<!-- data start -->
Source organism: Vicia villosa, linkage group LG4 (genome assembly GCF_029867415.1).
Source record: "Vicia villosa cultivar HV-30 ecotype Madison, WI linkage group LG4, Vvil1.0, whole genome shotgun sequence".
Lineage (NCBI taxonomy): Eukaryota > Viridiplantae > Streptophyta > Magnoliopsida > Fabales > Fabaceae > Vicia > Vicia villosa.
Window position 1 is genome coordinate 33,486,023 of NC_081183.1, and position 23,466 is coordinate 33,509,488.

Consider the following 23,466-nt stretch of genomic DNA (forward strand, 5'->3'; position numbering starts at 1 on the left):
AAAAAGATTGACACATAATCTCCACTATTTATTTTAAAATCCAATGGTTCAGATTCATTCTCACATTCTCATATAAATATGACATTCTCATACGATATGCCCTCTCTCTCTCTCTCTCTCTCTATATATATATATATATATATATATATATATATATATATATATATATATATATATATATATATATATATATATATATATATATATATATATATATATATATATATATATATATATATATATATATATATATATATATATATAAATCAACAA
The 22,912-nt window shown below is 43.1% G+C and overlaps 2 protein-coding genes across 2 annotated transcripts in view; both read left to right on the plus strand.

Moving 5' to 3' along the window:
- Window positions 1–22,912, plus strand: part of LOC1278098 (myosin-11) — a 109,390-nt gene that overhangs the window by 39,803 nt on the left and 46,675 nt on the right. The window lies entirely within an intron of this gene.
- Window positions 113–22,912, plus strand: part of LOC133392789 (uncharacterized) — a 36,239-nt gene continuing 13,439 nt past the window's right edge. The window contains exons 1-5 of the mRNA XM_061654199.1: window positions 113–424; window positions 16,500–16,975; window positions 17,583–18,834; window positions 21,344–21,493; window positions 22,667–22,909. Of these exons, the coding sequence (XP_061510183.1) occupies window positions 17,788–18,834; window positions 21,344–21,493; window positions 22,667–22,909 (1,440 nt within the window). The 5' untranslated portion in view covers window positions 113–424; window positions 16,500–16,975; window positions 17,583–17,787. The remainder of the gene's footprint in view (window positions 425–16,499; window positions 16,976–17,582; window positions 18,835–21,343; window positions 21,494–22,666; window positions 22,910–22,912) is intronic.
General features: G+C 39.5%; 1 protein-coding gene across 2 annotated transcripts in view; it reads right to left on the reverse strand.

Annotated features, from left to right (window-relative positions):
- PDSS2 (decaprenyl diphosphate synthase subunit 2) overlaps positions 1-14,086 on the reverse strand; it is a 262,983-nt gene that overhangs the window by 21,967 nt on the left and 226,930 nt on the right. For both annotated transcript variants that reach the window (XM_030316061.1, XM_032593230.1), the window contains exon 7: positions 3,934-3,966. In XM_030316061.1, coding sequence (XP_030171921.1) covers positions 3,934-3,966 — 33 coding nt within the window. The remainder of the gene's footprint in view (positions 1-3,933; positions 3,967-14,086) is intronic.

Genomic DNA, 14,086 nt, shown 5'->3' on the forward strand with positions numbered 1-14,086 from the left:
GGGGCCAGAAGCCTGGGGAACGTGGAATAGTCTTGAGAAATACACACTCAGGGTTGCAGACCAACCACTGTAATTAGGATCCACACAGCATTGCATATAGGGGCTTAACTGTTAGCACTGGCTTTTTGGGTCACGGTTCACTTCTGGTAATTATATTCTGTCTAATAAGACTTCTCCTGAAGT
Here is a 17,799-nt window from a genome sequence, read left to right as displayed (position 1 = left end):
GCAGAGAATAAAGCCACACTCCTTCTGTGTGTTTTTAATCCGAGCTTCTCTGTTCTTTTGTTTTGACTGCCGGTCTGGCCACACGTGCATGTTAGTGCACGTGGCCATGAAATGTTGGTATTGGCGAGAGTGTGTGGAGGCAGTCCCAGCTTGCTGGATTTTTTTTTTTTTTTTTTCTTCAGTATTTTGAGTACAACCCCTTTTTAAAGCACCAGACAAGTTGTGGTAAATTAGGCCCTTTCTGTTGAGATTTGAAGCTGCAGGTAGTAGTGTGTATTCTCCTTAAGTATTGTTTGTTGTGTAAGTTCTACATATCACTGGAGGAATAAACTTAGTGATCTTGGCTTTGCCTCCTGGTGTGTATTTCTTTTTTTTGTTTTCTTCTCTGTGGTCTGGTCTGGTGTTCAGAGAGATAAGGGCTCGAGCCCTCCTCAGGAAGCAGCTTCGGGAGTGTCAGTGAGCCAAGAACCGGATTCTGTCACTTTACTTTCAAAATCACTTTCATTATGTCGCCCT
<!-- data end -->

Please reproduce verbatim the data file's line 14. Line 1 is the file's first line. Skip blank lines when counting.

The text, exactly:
Genomic DNA, 14,086 nt, shown 5'->3' on the forward strand with positions numbered 1-14,086 from the left: